In fact, no individual student involved in writing, producing, performing or filming the offensive content was sanctioned or disciplined. The University clearly recognized that the comedy show, while offensive, was satire. …
Unlike the “Over the Hill” broadcasts, the people offended by the Theta Tau videos were not, by any reasonable view, a target of the performances. And while the videos have distressed many on the Hill [campus], they were never intended to be viewed by anyone outside of Theta Tau. While the Chapter, like HillTV, may ultimately be responsible for the creation of the skits, the individual members of the Chapter should not be held individually responsible for offensive satire any more than the reporters and producers of “Over the Hill.”
Foreshadowed by threatened expulsion for parody blog
Over the Hill wasn’t the last satire-related controversy at Syracuse before the Theta Tau videos.
The university brought harassment charges against a law student, Len Audaer, in 2010 for his role in a parody blog about life in law school in the vein of The Onion.
The Foundation for Individual Rights in Education hounded the administration – which also sought a gag order on Audaer – until Syracuse dropped the charges against the student, who was facing expulsion. (The Post-Standard‘s headline on the resolution: “Syracuse University law student learns there’s a limit to free speech.”)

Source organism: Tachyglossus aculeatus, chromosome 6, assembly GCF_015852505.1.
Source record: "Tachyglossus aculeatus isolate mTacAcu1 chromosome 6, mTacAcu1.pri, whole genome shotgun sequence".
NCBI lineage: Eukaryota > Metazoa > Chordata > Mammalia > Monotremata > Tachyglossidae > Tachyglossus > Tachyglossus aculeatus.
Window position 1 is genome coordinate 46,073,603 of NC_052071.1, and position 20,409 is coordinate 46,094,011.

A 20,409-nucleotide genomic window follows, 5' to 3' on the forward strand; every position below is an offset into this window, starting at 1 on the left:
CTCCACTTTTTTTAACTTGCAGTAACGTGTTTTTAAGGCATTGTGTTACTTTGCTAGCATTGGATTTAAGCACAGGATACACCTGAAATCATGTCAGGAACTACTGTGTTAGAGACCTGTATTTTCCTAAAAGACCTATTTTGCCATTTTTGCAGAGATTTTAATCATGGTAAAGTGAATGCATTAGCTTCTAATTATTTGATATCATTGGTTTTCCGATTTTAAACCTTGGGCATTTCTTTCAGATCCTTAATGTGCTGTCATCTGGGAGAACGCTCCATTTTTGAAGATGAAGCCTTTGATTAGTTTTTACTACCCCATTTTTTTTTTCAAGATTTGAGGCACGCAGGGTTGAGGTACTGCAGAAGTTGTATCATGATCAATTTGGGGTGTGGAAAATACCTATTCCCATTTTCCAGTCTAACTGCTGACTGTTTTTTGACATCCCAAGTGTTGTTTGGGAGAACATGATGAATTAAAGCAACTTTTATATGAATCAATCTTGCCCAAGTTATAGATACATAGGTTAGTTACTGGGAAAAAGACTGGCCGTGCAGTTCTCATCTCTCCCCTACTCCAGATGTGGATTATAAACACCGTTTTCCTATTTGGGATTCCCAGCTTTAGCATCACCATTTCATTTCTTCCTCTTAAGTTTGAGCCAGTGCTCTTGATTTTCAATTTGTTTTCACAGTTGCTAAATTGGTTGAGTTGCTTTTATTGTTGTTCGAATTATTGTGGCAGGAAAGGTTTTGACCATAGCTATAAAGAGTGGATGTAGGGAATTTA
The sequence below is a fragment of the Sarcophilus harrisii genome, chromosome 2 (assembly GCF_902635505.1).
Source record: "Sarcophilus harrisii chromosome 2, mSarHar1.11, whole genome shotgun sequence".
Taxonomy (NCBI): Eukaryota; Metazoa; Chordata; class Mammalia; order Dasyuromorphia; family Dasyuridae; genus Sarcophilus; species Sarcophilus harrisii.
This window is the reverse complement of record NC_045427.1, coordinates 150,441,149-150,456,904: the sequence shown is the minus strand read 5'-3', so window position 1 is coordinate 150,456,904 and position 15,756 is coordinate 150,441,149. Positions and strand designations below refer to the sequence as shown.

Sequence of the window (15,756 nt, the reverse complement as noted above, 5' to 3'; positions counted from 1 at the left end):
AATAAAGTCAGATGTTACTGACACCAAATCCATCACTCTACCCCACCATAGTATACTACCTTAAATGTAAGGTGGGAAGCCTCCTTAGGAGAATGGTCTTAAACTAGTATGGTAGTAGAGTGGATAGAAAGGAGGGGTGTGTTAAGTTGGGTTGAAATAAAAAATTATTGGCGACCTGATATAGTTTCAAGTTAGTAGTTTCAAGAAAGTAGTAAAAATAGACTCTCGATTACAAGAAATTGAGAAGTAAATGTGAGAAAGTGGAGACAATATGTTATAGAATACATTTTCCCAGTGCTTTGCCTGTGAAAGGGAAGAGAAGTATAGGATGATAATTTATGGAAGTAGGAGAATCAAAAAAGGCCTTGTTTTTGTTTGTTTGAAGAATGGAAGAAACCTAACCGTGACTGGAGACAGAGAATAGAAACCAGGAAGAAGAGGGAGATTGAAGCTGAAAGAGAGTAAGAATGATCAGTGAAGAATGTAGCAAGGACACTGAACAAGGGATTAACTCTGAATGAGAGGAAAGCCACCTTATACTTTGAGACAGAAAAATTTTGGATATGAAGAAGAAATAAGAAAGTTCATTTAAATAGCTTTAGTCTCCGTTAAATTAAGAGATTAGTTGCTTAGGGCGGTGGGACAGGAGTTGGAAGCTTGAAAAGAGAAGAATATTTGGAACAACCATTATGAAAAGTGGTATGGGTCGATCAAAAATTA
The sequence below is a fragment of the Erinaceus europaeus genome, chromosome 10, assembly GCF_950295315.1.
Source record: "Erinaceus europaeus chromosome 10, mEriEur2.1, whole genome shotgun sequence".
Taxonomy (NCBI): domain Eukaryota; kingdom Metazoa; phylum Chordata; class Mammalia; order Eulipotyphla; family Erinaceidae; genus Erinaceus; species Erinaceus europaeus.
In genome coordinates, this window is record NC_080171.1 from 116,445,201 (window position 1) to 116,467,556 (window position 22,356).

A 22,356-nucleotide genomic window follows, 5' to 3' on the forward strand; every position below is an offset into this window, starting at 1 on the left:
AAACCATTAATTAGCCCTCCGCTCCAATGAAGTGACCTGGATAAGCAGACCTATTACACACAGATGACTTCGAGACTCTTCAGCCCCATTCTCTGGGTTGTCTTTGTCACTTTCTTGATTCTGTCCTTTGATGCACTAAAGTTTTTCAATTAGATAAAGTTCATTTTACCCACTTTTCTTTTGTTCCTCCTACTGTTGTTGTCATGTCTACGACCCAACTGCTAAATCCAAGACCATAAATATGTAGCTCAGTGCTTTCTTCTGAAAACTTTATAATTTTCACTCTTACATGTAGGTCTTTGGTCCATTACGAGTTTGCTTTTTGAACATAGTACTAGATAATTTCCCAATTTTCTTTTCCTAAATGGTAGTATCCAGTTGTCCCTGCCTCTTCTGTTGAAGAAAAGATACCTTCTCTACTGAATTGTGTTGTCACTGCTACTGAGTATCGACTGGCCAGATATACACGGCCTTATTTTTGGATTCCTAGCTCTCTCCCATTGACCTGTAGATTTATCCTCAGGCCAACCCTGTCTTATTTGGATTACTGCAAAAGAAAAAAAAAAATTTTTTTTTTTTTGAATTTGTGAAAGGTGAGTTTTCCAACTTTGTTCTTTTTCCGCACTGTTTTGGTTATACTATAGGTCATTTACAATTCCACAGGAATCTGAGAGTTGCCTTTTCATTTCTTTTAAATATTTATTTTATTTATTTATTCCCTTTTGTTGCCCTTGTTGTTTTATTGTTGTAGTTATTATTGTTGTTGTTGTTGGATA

Roy Gutterman, journalism professor and director of Syracuse’s Tully Center for Free Speech, told The Fix in a phone interview he was “pretty vocal in opposing the actions against the student [Audaer] in that case,” which took place under a previous administration.
While Gutterman said the satirical blog was similar to the Theta Tau videos in that its content was “outrageous and offensive,” the similarities end there: One took place under different rules in a law school, and the other in a recognized fraternity.
Speaking to The Fix the same day the Theta Tau participants sued the university, Gutterman said he would reserve judgment on the university’s choice to pursue charges until the disciplinary proceeding was concluded.
“At this point at least there is a level of process, procedure and hopefully due process” for the accused, he said: “However, now [going forward] it’s a closed-door process with confidentiality, so we are all left to either wait and see what happens or make presumptions about what goes on behind closed doors.”
The purpose of the hearing process will be to determine whether the Theta Tau videos, which are “very difficult to defend … fit snugly into a prescribable section of the student code,” he said.
Gutterman excused Chancellor Syverud for his rush to judge the fraternity’s behavior as a potential criminal matter.
It was a “fair statement” for Syverud to make in the “heat of the moment,” when there was a lot of “grayness” around the videos, Gutterman said: “The chancellor has an obligation to protect students and protect the reputation of the university.” (Five days after first promising “legal” action, Syverud reiterated his claim that the fraternity potentially violated the law.)
Gutterman said he’s not worried about Theta Tau members getting a fair hearing. “The overall integrity of the university is in some ways in play here. I have faith in Syracuse the process will play out fairly.”
UPDATED: Syracuse responded to Fix queries May 3, 13 days after the first query about Syracuse’s planned action against Theta Tau, its members and pledges. Its statement has been added.
IMAGES: Syracuse University